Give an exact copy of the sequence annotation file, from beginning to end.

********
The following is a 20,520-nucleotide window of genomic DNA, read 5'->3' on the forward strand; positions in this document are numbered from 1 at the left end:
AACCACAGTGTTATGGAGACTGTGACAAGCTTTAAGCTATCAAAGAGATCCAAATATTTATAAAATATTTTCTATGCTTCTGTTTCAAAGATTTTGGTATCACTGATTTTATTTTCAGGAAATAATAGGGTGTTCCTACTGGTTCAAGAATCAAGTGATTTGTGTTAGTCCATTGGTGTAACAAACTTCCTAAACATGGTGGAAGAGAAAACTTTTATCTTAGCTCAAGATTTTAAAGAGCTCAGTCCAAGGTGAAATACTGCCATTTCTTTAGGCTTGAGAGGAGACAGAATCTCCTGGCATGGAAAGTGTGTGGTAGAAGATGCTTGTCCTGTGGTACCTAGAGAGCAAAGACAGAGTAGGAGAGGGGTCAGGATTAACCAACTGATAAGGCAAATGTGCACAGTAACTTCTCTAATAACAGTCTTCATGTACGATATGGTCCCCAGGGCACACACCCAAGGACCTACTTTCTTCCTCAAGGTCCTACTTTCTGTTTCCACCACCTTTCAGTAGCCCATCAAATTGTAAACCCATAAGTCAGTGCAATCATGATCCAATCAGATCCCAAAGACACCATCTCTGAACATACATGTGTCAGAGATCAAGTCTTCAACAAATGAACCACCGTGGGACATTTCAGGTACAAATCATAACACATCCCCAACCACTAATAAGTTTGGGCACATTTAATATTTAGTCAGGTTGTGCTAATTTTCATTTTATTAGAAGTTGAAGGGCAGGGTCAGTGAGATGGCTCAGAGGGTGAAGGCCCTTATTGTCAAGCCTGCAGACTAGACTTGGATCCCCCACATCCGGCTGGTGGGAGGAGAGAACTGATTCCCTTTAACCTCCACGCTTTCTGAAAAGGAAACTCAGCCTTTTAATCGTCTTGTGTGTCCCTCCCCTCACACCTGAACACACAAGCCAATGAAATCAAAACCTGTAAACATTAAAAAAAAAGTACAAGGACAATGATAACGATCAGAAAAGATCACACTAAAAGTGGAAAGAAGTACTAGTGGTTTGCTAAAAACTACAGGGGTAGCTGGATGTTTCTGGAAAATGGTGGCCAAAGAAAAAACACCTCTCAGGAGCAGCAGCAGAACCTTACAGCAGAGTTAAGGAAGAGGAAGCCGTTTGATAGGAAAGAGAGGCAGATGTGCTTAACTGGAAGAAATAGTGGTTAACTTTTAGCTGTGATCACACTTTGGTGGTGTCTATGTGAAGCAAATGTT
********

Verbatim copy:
The following is a 20,520-nucleotide window of genomic DNA, read 5'->3' on the forward strand; positions in this document are numbered from 1 at the left end:
AACCACAGTGTTATGGAGACTGTGACAAGCTTTAAGCTATCAAAGAGATCCAAATATTTATAAAATATTTTCTATGCTTCTGTTTCAAAGATTTTGGTATCACTGATTTTATTTTCAGGAAATAATAGGGTGTTCCTACTGGTTCAAGAATCAAGTGATTTGTGTTAGTCCATTGGTGTAACAAACTTCCTAAACATGGTGGAAGAGAAAACTTTTATCTTAGCTCAAGATTTTAAAGAGCTCAGTCCAAGGTGAAATACTGCCATTTCTTTAGGCTTGAGAGGAGACAGAATCTCCTGGCATGGAAAGTGTGTGGTAGAAGATGCTTGTCCTGTGGTACCTAGAGAGCAAAGACAGAGTAGGAGAGGGGTCAGGATTAACCAACTGATAAGGCAAATGTGCACAGTAACTTCTCTAATAACAGTCTTCATGTACGATATGGTCCCCAGGGCACACACCCAAGGACCTACTTTCTTCCTCAAGGTCCTACTTTCTGTTTCCACCACCTTTCAGTAGCCCATCAAATTGTAAACCCATAAGTCAGTGCAATCATGATCCAATCAGATCCCAAAGACACCATCTCTGAACATACATGTGTCAGAGATCAAGTCTTCAACAAATGAACCACCGTGGGACATTTCAGGTACAAATCATAACACATCCCCAACCACTAATAAGTTTGGGCACATTTAATATTTAGTCAGGTTGTGCTAATTTTCATTTTATTAGAAGTTGAAGGGCAGGGTCAGTGAGATGGCTCAGAGGGTGAAGGCCCTTATTGTCAAGCCTGCAGACTAGACTTGGATCCCCCACATCCGGCTGGTGGGAGGAGAGAACTGATTCCCTTTAACCTCCACGCTTTCTGAAAAGGAAACTCAGCCTTTTAATCGTCTTGTGTGTCCCTCCCCTCACACCTGAACACACAAGCCAATGAAATCAAAACCTGTAAACATTAAAAAAAAAGTACAAGGACAATGATAACGATCAGAAAAGATCACACTAAAAGTGGAAAGAAGTACTAGTGGTTTGCTAAAAACTACAGGGGTAGCTGGATGTTTCTGGAAAATGGTGGCCAAAGAAAAAACACCTCTCAGGAGCAGCAGCAGAACCTTACAGCAGAGTTAAGGAAGAGGAAGCCGTTTGATAGGAAAGAGAGGCAGATGTGCTTAACTGGAAGAAATAGTGGTTAACTTTTAGCTGTGATCACACTTTGGTGGTGTCTATGTGAAGCAAATGTT